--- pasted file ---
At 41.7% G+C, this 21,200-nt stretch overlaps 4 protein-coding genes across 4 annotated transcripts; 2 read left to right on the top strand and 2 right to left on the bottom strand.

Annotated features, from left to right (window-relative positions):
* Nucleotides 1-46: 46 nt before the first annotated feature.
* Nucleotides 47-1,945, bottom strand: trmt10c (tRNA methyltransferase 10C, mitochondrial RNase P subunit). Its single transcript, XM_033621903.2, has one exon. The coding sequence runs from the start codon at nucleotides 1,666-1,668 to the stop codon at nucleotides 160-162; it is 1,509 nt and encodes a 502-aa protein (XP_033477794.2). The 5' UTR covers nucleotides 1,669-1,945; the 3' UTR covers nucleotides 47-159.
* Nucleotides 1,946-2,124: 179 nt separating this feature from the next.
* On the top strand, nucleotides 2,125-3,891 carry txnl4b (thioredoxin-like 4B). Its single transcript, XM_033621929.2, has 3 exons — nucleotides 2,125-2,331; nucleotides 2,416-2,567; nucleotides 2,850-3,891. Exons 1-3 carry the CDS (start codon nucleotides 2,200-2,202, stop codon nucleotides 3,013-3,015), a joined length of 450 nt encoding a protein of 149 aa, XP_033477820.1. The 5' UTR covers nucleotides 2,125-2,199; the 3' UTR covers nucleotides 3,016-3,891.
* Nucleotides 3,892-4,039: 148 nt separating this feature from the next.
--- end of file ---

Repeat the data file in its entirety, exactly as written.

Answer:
At 41.7% G+C, this 21,200-nt stretch overlaps 4 protein-coding genes across 4 annotated transcripts; 2 read left to right on the top strand and 2 right to left on the bottom strand.

Annotated features, from left to right (window-relative positions):
* Nucleotides 1-46: 46 nt before the first annotated feature.
* Nucleotides 47-1,945, bottom strand: trmt10c (tRNA methyltransferase 10C, mitochondrial RNase P subunit). Its single transcript, XM_033621903.2, has one exon. The coding sequence runs from the start codon at nucleotides 1,666-1,668 to the stop codon at nucleotides 160-162; it is 1,509 nt and encodes a 502-aa protein (XP_033477794.2). The 5' UTR covers nucleotides 1,669-1,945; the 3' UTR covers nucleotides 47-159.
* Nucleotides 1,946-2,124: 179 nt separating this feature from the next.
* On the top strand, nucleotides 2,125-3,891 carry txnl4b (thioredoxin-like 4B). Its single transcript, XM_033621929.2, has 3 exons — nucleotides 2,125-2,331; nucleotides 2,416-2,567; nucleotides 2,850-3,891. Exons 1-3 carry the CDS (start codon nucleotides 2,200-2,202, stop codon nucleotides 3,013-3,015), a joined length of 450 nt encoding a protein of 149 aa, XP_033477820.1. The 5' UTR covers nucleotides 2,125-2,199; the 3' UTR covers nucleotides 3,016-3,891.
* Nucleotides 3,892-4,039: 148 nt separating this feature from the next.